May 21, 2022
"An inflatable penile prosthesis (IPP) continues to be an excellent option for men with erectile dysfunction over medication. Recent American Urological Association (AUA) guideline changes now encourage men and providers to consider penile implant surgery after oral medications and lifestyle changes have failed," states Tobias S. Kohler, M.D., M.P.H., a urologist at Mayo Clinic in Rochester, Minnesota. The fluid reservoir of the penile implant allows excellent concealability and use of the device, which typically holds about 75 to 100 mL of normal saline. The reservoir is placed in one of two locations: in the Retzius space placed through the abdominal fascia or in an alternate location typically referred to as submuscular or ectopic placement.
Submuscular reservoir placement
Dr. Kohler notes that "submuscular reservoir placement has greatly improved the safety of IPP surgery as this reservoir resides well away from potentially at-risk structures such as the iliac vein, bladder and sometimes even bowel." A penile implant reservoir adjacent to the bowel can occur when the patient undergoes a robotic prostatectomy and the reservoir is placed in the traditional Retzius space location. A rare complication of the safer submuscular reservoir location is migration of the reservoir to an unwanted position.
The THALIA technique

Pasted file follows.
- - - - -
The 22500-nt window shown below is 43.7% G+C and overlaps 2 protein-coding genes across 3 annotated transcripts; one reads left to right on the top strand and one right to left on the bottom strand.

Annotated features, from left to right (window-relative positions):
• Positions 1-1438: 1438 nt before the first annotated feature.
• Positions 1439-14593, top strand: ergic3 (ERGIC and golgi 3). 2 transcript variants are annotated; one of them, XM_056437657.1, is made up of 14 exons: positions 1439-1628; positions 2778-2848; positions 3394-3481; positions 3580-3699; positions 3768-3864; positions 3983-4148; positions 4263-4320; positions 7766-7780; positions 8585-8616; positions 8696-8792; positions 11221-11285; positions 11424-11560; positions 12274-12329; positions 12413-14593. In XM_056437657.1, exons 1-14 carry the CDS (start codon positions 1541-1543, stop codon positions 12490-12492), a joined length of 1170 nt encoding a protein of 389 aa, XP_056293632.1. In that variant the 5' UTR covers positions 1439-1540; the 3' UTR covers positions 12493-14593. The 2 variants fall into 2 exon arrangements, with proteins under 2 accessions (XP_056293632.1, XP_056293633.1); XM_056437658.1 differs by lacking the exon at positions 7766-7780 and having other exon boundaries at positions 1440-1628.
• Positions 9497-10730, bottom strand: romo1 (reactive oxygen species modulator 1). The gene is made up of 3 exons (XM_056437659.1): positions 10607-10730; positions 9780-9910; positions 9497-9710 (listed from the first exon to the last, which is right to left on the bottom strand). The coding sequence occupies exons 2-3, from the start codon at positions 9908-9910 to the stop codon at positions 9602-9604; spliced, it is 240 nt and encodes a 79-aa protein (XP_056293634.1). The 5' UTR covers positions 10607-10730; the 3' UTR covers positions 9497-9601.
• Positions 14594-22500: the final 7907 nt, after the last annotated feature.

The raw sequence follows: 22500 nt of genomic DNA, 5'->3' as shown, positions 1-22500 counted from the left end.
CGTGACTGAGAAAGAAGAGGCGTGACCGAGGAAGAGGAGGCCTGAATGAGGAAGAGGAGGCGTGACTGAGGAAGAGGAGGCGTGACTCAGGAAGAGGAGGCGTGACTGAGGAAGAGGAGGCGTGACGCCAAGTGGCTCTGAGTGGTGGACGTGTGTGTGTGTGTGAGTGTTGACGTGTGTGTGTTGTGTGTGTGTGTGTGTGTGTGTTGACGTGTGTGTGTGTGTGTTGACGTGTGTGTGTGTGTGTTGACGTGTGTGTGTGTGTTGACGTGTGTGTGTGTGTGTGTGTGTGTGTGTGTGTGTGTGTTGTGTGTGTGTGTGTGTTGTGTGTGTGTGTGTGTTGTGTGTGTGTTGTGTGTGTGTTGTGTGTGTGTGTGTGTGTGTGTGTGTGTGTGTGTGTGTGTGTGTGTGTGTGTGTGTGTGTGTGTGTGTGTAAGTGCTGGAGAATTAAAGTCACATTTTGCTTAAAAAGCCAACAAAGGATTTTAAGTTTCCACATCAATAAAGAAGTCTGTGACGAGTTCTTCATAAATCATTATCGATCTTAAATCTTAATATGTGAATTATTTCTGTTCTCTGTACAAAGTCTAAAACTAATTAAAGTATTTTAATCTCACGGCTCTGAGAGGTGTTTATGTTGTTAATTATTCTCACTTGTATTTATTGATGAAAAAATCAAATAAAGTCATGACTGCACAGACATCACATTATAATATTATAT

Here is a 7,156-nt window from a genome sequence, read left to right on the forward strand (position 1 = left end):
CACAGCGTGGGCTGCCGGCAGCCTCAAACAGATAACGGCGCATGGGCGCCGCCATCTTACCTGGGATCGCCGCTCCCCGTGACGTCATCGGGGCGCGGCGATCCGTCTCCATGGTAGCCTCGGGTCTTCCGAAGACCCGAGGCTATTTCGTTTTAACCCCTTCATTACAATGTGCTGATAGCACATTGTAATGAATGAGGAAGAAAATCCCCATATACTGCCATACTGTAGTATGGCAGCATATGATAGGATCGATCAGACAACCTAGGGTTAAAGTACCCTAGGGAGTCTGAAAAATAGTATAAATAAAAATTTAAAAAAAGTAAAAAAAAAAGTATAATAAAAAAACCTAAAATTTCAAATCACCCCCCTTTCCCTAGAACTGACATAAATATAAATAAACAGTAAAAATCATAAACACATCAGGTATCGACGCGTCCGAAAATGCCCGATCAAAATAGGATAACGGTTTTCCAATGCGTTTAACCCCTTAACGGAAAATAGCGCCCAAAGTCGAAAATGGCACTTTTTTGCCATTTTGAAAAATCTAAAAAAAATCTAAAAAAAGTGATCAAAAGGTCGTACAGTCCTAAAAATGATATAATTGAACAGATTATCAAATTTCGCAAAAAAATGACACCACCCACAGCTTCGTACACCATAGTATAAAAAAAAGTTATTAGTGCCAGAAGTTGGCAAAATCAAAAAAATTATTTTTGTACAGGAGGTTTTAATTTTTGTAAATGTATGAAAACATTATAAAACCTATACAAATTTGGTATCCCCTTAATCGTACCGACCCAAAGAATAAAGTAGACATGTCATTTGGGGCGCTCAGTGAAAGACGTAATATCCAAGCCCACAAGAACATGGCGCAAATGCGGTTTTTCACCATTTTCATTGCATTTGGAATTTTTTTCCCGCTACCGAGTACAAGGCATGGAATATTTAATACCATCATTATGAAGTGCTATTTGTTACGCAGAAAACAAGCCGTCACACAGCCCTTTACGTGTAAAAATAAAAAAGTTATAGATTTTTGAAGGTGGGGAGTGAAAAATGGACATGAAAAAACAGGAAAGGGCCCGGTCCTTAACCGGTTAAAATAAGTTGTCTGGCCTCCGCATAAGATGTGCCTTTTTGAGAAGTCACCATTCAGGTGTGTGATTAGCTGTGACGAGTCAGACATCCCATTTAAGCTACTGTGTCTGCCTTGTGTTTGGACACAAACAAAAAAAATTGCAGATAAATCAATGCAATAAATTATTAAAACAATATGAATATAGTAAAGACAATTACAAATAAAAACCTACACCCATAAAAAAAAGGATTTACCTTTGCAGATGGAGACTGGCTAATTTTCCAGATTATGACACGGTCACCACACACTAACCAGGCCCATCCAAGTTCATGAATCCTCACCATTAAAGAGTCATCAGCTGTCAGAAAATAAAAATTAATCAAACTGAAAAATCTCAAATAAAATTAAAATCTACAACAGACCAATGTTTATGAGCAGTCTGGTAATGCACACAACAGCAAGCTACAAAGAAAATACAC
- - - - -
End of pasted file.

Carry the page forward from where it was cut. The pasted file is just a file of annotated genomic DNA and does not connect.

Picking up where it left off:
Dr. Kohler and colleagues at Mayo Clinic invented a technique to prevent reservoir migration: Tubing, Hitch and Lasso, Intussusception Anchor (THALIA). An extra collar that comes standard with the penile implant creates a stopping point for the reservoir. A small extra collar that is sewn into place and incorporated on the reservoir tubing acts as a doorstop to prevent the reservoir from moving to an unwanted location.
The THALIA technique can also be used to prevent migration of the reservoir into other parts of the body. For example, reservoirs can reside next to bowel or great vessels. Occasionally, it is safer to leave old reservoirs behind when replacing penile implants, using a drain and retain strategy.
When using this tactic, the reservoir can migrate to locations next to the kidney or even the pancreas. Thus, Dr. Kohler's team also recommends using a THALIA stitch to keep retained reservoirs from leaking. To date, about 100 patients have had a THALIA stitch, resulting in minimal addition to operative time and positive outcomes.
For more information
Refer a patient to Mayo Clinic.